This Week's Headlines

Governor, mayor update community on COVID-19 actions

Airshow coming, but different

South Belt Hurricane information

Beta floods South Belt streets, homes survive

Turner announces anti-litter campaign

City officials urge to get flu shots

Hancock receives backpack donation

Melillo MS gets a sweet treat

Meador welcomes back students

Learning academy reopens

Meador welcomes back students

CCISD, PISD issue stadium guidelines, more

Clear Brook, Dobie teams begin long-awaited football campaigns

Campa, Singleton victorious at Longhorn Stampede event

Dobie off to solid tennis start as Deer Park matchup looms

BAFL aims to start 2020 season Sept. 26

Lions, BHI Bears enjoying restart

Dobie volleyball eases past Spring; Brook winless at 0-3

Dobie’s Berneathy off to terrific start

Dittrich returns to roots at Brook

Morris students return to class

 

Governor, mayor update community on COVID-19 actions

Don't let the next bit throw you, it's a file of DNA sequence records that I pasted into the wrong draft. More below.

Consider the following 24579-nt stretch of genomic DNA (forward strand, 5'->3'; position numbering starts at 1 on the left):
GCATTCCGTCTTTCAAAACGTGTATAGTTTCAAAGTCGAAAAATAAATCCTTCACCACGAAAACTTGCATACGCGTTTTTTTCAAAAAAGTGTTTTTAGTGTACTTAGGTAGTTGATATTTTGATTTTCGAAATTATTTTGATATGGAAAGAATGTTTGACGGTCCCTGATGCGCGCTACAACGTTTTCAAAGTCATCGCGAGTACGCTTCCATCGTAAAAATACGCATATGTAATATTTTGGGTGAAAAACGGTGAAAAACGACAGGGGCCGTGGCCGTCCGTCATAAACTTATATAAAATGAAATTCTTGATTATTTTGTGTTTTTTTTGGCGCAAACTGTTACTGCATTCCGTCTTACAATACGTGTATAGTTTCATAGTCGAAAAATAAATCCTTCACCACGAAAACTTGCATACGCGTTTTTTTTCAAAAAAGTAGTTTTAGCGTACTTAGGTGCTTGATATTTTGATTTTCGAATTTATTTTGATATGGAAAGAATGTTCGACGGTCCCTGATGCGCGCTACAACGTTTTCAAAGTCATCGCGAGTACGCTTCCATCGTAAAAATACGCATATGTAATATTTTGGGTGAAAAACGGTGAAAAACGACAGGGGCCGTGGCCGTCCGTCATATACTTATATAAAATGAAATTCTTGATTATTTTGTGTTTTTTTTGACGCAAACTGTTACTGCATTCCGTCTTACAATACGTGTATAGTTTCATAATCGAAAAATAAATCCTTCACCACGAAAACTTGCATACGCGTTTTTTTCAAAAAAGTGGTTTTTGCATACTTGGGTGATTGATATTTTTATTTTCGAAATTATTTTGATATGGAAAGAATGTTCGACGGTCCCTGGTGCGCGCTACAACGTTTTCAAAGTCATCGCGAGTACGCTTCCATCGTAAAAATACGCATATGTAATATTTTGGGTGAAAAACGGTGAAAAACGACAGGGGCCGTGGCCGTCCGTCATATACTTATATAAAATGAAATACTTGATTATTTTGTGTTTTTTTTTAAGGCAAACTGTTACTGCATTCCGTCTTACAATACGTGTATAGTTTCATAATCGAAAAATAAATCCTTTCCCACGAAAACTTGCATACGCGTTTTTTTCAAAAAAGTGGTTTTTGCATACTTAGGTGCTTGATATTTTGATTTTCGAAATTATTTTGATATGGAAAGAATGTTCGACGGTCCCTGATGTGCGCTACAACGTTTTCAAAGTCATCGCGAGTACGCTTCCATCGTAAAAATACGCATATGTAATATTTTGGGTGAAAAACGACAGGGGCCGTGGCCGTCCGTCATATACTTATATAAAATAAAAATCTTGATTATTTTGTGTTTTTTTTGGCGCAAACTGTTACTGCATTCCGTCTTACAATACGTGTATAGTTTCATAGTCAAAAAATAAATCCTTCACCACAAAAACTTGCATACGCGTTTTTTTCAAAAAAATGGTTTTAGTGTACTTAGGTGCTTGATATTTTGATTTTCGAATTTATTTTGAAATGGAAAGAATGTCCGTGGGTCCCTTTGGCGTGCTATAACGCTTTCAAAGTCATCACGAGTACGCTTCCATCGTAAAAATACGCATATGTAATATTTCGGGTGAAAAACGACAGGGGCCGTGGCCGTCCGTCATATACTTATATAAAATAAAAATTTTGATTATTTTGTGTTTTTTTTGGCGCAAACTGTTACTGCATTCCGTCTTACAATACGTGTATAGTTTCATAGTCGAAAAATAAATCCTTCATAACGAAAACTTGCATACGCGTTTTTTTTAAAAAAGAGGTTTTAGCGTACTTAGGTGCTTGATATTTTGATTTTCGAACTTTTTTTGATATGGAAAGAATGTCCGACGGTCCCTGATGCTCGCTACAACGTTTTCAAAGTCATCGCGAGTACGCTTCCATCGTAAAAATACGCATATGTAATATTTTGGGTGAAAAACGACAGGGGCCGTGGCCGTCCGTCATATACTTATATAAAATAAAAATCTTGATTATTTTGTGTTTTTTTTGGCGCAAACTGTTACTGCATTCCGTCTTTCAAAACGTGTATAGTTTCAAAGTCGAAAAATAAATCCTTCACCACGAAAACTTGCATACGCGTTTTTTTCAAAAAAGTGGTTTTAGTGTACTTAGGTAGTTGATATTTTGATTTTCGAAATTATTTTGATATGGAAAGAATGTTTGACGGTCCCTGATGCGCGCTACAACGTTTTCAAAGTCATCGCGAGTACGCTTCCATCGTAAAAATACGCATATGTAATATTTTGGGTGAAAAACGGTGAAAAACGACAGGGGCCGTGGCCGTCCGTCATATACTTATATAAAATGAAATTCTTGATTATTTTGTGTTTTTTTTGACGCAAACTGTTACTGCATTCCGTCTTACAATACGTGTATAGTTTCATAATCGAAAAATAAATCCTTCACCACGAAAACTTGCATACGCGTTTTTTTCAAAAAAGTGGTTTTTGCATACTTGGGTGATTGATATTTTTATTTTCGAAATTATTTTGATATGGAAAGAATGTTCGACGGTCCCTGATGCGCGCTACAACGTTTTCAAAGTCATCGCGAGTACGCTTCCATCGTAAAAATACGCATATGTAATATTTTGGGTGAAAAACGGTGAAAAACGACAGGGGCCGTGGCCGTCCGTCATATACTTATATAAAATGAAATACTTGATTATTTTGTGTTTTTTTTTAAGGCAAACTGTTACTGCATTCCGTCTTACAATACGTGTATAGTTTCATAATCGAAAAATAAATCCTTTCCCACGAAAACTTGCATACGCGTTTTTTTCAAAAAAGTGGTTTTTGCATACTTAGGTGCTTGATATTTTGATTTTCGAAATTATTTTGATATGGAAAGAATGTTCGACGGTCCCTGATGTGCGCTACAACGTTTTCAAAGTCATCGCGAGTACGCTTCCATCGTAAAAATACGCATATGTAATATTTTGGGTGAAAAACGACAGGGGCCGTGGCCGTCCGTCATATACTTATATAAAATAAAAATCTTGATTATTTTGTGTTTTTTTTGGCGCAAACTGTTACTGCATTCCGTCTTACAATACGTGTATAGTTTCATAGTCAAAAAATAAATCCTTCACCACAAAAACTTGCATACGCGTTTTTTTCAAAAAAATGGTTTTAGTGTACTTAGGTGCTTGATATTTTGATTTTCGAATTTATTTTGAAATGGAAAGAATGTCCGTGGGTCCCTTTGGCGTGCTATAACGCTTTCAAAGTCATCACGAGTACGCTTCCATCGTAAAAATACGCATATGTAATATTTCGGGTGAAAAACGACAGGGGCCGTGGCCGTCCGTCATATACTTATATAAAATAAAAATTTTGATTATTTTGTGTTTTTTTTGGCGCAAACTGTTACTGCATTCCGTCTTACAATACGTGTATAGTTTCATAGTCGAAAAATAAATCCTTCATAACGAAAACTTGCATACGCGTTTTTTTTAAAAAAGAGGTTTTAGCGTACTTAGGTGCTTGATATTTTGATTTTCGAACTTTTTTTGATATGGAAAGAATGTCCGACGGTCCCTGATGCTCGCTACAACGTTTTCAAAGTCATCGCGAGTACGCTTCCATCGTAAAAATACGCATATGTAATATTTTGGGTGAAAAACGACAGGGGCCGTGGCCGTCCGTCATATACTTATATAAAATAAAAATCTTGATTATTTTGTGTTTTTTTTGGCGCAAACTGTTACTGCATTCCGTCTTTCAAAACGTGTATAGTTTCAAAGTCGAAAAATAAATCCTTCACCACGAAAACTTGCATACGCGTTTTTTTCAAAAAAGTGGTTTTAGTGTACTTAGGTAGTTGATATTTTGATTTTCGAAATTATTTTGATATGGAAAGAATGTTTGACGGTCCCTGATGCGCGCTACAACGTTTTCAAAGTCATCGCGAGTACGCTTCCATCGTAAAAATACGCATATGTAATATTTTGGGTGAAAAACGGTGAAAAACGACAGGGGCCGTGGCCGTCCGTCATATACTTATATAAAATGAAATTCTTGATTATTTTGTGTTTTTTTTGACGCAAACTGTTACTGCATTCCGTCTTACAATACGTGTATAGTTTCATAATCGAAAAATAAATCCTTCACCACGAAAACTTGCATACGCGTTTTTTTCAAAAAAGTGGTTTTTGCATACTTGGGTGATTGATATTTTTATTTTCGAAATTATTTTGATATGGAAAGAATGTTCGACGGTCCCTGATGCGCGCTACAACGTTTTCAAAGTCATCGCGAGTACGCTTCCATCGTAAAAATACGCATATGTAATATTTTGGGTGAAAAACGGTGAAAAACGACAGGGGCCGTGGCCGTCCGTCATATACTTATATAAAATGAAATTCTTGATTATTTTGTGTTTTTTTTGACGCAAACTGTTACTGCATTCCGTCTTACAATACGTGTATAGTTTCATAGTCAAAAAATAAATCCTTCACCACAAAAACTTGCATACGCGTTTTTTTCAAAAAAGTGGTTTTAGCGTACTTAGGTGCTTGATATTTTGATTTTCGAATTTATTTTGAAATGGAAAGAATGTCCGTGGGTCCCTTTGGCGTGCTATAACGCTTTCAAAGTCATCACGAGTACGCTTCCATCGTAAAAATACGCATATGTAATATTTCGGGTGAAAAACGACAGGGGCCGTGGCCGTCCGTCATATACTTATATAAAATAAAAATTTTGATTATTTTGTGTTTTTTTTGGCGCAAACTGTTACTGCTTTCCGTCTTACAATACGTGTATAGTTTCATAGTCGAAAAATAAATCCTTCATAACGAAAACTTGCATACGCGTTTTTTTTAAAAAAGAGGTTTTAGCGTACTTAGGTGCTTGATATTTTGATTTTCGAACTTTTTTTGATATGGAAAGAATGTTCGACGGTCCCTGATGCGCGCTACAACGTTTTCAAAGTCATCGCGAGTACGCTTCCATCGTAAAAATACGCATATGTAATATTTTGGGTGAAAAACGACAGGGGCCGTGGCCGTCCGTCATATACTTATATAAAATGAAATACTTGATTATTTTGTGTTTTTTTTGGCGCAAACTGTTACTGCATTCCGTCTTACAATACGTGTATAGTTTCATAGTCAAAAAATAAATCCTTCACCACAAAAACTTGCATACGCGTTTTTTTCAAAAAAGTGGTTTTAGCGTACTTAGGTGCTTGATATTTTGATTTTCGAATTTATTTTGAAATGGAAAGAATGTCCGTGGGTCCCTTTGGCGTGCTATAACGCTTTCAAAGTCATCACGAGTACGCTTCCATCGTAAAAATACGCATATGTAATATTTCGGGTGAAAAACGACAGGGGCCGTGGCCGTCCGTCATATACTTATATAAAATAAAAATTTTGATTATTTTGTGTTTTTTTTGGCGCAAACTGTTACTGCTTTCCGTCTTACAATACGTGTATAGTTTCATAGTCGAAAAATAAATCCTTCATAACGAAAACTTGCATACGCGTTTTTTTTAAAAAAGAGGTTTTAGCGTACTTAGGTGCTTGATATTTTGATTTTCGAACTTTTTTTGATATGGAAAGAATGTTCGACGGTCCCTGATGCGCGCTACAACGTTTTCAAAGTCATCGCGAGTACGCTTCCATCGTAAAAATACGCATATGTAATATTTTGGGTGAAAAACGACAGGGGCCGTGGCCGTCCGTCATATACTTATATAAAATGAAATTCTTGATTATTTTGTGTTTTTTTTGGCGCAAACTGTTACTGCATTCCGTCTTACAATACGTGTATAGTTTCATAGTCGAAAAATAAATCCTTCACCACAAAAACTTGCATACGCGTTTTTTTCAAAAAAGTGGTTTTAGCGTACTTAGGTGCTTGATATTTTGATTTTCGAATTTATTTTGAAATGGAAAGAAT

Gov. Greg Abbott on Sept. 17 held a press conference outlining new regulations related to the state’s efforts to combat the ongoing COVID-19 pandemic.

During the event, the governor issued executive orders expanding occupancy levels for restaurants, retail stores, office buildings, manufacturing facilities, gyms and exercise facilities and classes, museums and libraries and re-authorizing elective surgeries for a majority of the state of Texas. The governor also announced new guidance related to visitations at nursing homes and long-term care facilities across the state.